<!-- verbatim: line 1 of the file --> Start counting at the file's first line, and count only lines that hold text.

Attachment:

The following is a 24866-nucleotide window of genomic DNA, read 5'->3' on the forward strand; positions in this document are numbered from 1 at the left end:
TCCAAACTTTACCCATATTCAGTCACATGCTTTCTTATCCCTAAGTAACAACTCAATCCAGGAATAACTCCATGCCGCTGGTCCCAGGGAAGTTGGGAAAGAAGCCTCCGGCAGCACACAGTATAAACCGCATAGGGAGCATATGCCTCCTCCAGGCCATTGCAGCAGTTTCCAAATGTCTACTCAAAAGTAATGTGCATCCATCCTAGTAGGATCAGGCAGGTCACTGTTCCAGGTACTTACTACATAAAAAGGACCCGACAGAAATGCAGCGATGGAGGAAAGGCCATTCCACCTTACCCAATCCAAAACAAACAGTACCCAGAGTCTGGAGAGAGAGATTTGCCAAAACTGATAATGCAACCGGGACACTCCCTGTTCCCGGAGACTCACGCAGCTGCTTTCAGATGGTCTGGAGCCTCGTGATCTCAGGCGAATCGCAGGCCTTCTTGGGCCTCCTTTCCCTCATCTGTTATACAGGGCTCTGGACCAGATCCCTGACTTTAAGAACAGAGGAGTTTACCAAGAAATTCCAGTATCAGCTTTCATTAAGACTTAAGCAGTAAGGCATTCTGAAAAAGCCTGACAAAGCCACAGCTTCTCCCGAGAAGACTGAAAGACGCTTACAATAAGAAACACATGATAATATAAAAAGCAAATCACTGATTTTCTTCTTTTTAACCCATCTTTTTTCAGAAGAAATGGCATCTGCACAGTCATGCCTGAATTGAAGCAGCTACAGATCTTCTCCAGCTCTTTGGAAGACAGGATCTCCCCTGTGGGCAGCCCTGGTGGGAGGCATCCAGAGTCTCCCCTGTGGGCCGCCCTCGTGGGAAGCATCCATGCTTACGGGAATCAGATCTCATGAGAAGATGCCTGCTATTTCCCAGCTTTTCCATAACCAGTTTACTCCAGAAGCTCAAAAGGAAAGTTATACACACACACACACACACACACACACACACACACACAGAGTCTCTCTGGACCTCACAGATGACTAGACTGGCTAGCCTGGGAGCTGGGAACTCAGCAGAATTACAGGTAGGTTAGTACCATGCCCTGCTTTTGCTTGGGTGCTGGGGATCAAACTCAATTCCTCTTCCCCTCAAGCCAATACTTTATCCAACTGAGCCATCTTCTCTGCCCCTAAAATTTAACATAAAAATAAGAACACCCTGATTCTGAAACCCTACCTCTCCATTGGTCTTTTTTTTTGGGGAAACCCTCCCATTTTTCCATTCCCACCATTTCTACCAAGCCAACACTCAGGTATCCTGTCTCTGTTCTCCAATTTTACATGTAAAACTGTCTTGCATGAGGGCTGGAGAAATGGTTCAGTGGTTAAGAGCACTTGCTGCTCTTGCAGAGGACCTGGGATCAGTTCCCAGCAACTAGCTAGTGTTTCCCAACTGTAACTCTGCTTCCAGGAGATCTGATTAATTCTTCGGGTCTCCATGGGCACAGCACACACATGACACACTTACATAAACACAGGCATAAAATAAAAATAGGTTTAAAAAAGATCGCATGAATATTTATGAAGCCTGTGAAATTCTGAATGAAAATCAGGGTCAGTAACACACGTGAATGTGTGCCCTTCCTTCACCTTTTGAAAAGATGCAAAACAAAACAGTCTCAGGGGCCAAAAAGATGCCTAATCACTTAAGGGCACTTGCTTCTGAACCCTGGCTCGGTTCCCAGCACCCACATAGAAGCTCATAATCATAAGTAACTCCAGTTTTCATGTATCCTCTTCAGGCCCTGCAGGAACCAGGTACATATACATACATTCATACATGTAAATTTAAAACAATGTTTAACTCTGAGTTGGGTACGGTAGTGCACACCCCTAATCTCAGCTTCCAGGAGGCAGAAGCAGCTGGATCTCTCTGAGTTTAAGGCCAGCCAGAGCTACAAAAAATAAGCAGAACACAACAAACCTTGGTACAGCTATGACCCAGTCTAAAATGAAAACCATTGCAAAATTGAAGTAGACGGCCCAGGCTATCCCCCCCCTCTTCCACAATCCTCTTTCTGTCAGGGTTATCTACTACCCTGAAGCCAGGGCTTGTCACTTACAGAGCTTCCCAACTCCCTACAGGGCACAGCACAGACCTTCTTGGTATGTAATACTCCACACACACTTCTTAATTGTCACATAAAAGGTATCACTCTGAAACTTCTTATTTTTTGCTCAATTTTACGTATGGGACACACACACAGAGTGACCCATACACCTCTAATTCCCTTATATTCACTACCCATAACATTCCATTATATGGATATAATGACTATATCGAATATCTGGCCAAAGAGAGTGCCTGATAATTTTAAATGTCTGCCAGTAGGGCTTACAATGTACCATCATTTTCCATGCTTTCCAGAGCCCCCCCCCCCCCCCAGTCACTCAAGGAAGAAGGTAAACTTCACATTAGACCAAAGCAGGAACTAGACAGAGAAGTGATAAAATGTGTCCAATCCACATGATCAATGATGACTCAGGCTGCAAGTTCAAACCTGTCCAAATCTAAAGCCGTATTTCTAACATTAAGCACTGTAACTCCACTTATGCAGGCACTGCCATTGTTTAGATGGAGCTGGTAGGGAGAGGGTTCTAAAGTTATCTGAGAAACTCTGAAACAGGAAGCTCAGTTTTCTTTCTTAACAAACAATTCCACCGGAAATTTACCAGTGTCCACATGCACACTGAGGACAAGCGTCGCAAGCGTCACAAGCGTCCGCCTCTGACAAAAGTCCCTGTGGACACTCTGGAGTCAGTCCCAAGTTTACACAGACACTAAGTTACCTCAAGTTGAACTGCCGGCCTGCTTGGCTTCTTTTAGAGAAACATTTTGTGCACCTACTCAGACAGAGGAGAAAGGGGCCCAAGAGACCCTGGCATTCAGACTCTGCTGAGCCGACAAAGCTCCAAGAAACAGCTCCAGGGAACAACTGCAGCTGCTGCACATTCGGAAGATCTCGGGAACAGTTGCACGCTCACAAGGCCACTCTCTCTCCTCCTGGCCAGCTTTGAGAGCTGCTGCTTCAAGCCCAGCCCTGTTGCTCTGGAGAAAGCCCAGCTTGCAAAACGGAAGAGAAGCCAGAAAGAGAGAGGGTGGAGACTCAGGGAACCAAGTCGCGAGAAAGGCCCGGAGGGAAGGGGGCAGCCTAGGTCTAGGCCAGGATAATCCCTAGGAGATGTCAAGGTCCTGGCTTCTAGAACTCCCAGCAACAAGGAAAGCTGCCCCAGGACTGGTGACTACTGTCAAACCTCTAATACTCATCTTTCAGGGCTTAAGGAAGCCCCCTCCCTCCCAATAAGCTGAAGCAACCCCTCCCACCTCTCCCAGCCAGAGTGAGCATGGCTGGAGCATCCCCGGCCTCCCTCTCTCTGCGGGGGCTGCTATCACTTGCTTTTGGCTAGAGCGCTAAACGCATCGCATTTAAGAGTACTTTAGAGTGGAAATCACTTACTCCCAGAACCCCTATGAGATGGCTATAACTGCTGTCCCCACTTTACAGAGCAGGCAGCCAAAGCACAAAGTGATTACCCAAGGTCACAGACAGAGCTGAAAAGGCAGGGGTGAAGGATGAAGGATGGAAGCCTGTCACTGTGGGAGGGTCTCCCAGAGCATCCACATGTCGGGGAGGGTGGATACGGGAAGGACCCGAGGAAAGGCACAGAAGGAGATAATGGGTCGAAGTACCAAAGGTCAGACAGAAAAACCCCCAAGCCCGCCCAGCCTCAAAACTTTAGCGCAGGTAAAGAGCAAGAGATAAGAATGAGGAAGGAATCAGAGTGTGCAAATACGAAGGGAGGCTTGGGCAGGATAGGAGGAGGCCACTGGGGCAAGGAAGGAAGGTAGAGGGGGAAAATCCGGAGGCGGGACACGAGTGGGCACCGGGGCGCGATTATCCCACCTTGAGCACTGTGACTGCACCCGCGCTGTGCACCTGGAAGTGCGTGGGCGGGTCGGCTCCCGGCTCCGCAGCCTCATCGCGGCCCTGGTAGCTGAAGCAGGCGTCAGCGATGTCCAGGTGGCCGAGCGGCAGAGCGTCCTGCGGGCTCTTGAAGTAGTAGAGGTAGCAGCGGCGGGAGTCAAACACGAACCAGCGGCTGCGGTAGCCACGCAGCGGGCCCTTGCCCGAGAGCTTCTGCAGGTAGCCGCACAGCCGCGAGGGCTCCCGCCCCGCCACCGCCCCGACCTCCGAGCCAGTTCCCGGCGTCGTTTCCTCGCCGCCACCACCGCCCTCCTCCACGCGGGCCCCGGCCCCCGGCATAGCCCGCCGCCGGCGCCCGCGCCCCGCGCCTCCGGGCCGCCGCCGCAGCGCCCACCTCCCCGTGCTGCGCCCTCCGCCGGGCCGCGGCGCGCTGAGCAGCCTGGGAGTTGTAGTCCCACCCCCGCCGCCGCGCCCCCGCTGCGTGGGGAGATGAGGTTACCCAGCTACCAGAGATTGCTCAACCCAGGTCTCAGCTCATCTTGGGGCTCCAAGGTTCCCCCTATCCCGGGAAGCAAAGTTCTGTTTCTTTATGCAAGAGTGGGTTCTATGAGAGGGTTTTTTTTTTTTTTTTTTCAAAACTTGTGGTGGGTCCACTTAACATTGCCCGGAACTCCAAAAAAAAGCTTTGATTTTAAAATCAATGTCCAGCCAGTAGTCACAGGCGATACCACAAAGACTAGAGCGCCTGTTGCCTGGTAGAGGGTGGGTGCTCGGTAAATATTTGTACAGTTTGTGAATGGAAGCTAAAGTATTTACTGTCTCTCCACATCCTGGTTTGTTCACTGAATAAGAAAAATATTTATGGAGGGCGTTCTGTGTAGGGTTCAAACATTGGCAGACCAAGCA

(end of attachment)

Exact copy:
The following is a 24866-nucleotide window of genomic DNA, read 5'->3' on the forward strand; positions in this document are numbered from 1 at the left end: